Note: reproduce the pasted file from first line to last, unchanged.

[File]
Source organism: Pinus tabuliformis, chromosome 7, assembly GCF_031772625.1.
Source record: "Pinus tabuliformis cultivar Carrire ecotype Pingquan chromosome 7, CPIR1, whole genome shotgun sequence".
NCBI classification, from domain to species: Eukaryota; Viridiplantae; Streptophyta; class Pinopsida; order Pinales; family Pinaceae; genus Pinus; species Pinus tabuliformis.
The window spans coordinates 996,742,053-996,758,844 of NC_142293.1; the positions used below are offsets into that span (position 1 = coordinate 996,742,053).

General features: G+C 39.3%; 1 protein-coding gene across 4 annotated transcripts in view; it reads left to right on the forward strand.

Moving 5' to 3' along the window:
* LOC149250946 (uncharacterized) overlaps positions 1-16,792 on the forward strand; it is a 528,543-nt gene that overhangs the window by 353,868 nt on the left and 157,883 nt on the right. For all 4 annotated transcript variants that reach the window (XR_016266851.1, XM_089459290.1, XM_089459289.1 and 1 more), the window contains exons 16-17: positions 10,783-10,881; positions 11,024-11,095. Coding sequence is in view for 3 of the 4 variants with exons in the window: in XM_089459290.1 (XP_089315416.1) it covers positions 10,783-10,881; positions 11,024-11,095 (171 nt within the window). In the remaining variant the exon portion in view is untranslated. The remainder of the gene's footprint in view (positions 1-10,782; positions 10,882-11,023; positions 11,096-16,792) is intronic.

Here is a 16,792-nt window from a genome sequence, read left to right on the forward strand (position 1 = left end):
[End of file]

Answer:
Source organism: Pinus tabuliformis, chromosome 7, assembly GCF_031772625.1.
Source record: "Pinus tabuliformis cultivar Carrire ecotype Pingquan chromosome 7, CPIR1, whole genome shotgun sequence".
NCBI classification, from domain to species: Eukaryota; Viridiplantae; Streptophyta; class Pinopsida; order Pinales; family Pinaceae; genus Pinus; species Pinus tabuliformis.
The window spans coordinates 996,742,053-996,758,844 of NC_142293.1; the positions used below are offsets into that span (position 1 = coordinate 996,742,053).

General features: G+C 39.3%; 1 protein-coding gene across 4 annotated transcripts in view; it reads left to right on the forward strand.

Moving 5' to 3' along the window:
* LOC149250946 (uncharacterized) overlaps positions 1-16,792 on the forward strand; it is a 528,543-nt gene that overhangs the window by 353,868 nt on the left and 157,883 nt on the right. For all 4 annotated transcript variants that reach the window (XR_016266851.1, XM_089459290.1, XM_089459289.1 and 1 more), the window contains exons 16-17: positions 10,783-10,881; positions 11,024-11,095. Coding sequence is in view for 3 of the 4 variants with exons in the window: in XM_089459290.1 (XP_089315416.1) it covers positions 10,783-10,881; positions 11,024-11,095 (171 nt within the window). In the remaining variant the exon portion in view is untranslated. The remainder of the gene's footprint in view (positions 1-10,782; positions 10,882-11,023; positions 11,096-16,792) is intronic.

Here is a 16,792-nt window from a genome sequence, read left to right on the forward strand (position 1 = left end):